Just because it was always obvious that the EU would take this position, and just because it is very likely we will have to accept it, doesn’t mean it is reasonable or right.

This week I met a senior diplomat from an EU country who, in a somewhat annoying way, shook her head at the denseness of the British who just don’t get the point about cherry-picking and so on.

Yes, that is the EU’s position. Yes, we should have expected it would be. Yes, they probably won’t budge from it. Yes, we can’t do much about it. But no, their position is not inevitable. No, they’re not merely following logic while we are away with the fairies.

Consider what has happened in Italy. The coming weeks will see a struggle for power between the populists and the far right. A sort of Iran-Iraq war of coalition making, in which one only wishes that both sides could lose. The result of Sunday’s general election was so bad that even the failure of the appalling Silvio Berlusconi came as a disappointment.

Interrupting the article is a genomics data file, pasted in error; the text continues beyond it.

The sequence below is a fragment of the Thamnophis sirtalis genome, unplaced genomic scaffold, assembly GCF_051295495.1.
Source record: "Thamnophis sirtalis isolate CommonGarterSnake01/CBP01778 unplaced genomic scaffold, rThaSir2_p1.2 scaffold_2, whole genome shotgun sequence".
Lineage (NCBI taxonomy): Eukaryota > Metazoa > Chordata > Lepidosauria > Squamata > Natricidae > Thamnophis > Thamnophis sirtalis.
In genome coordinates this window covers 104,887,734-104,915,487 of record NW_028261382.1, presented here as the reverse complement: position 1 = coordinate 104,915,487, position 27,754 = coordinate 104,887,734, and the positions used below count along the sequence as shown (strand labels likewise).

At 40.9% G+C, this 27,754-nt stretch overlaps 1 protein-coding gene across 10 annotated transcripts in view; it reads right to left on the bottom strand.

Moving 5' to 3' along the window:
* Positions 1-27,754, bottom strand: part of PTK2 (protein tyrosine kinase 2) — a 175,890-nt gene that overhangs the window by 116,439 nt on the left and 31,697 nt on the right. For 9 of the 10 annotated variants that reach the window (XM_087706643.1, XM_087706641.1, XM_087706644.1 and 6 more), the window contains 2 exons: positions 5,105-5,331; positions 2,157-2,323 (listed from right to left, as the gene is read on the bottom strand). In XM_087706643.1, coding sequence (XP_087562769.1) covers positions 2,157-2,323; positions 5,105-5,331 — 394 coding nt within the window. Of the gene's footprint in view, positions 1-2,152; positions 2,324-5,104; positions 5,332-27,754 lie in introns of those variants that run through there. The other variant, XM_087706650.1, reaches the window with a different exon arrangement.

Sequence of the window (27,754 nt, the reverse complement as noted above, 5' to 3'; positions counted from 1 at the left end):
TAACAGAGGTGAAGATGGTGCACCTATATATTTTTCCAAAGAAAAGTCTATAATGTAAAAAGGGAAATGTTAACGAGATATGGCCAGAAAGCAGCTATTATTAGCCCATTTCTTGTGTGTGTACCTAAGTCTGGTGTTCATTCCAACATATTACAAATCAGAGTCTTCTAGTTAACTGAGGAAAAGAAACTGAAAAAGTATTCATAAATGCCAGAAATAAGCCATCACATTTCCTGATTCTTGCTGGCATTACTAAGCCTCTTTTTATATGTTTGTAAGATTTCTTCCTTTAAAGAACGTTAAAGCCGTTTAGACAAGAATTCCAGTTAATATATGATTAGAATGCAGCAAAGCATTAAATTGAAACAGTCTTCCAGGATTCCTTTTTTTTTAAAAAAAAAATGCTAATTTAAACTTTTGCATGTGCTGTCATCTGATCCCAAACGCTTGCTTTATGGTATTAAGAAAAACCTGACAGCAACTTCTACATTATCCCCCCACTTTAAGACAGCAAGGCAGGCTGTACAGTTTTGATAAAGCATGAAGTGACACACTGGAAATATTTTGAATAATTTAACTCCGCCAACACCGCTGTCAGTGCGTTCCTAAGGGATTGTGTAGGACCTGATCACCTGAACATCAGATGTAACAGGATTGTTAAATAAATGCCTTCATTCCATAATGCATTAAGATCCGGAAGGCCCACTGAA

It happened at the same time as a German coalition deal which leaves the populist Alternative for Germany party as the main opposition. This is caused by their rise and the disappointing showing of both mainstream parties, but most particularly that of the centre left. Centre-left parties almost everywhere in Europe are floundering.

Meanwhile populism (in other words, parties claiming to be the “voice of the people” and usually nationalist) is in the driving seat in Poland, Hungary and Austria as well as a big presence in many other countries.

Added to all of this Britain, one of the EU’s most powerful members, has opted to leave. At what point does the EU stop to consider whether any of this might possibly be a reflection on the way it works? At what point does it stop to think whether its insistence that political integration comes before everything might not be so wise?